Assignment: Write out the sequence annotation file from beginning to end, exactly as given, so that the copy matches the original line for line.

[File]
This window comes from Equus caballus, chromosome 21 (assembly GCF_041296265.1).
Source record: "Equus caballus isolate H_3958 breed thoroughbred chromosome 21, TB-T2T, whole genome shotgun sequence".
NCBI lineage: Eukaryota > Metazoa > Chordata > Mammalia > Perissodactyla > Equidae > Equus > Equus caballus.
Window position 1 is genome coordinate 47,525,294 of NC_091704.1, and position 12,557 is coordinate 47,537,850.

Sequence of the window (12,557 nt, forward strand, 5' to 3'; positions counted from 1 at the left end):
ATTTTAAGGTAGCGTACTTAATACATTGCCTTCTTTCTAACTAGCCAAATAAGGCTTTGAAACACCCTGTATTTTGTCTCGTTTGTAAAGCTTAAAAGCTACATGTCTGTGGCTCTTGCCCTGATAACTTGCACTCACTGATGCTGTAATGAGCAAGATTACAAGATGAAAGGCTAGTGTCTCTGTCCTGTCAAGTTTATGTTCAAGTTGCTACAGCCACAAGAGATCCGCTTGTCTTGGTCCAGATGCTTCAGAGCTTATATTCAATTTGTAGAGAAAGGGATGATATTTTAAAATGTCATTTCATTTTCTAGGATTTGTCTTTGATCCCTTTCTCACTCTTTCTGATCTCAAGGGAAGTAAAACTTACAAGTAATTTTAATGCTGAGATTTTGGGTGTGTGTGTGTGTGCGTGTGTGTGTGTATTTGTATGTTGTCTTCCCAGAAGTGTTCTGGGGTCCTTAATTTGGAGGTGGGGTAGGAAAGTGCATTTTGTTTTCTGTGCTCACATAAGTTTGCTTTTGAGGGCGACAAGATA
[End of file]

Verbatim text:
This window comes from Equus caballus, chromosome 21 (assembly GCF_041296265.1).
Source record: "Equus caballus isolate H_3958 breed thoroughbred chromosome 21, TB-T2T, whole genome shotgun sequence".
NCBI lineage: Eukaryota > Metazoa > Chordata > Mammalia > Perissodactyla > Equidae > Equus > Equus caballus.
Window position 1 is genome coordinate 47,525,294 of NC_091704.1, and position 12,557 is coordinate 47,537,850.

Sequence of the window (12,557 nt, forward strand, 5' to 3'; positions counted from 1 at the left end):
ATTTTAAGGTAGCGTACTTAATACATTGCCTTCTTTCTAACTAGCCAAATAAGGCTTTGAAACACCCTGTATTTTGTCTCGTTTGTAAAGCTTAAAAGCTACATGTCTGTGGCTCTTGCCCTGATAACTTGCACTCACTGATGCTGTAATGAGCAAGATTACAAGATGAAAGGCTAGTGTCTCTGTCCTGTCAAGTTTATGTTCAAGTTGCTACAGCCACAAGAGATCCGCTTGTCTTGGTCCAGATGCTTCAGAGCTTATATTCAATTTGTAGAGAAAGGGATGATATTTTAAAATGTCATTTCATTTTCTAGGATTTGTCTTTGATCCCTTTCTCACTCTTTCTGATCTCAAGGGAAGTAAAACTTACAAGTAATTTTAATGCTGAGATTTTGGGTGTGTGTGTGTGTGCGTGTGTGTGTGTATTTGTATGTTGTCTTCCCAGAAGTGTTCTGGGGTCCTTAATTTGGAGGTGGGGTAGGAAAGTGCATTTTGTTTTCTGTGCTCACATAAGTTTGCTTTTGAGGGCGACAAGATA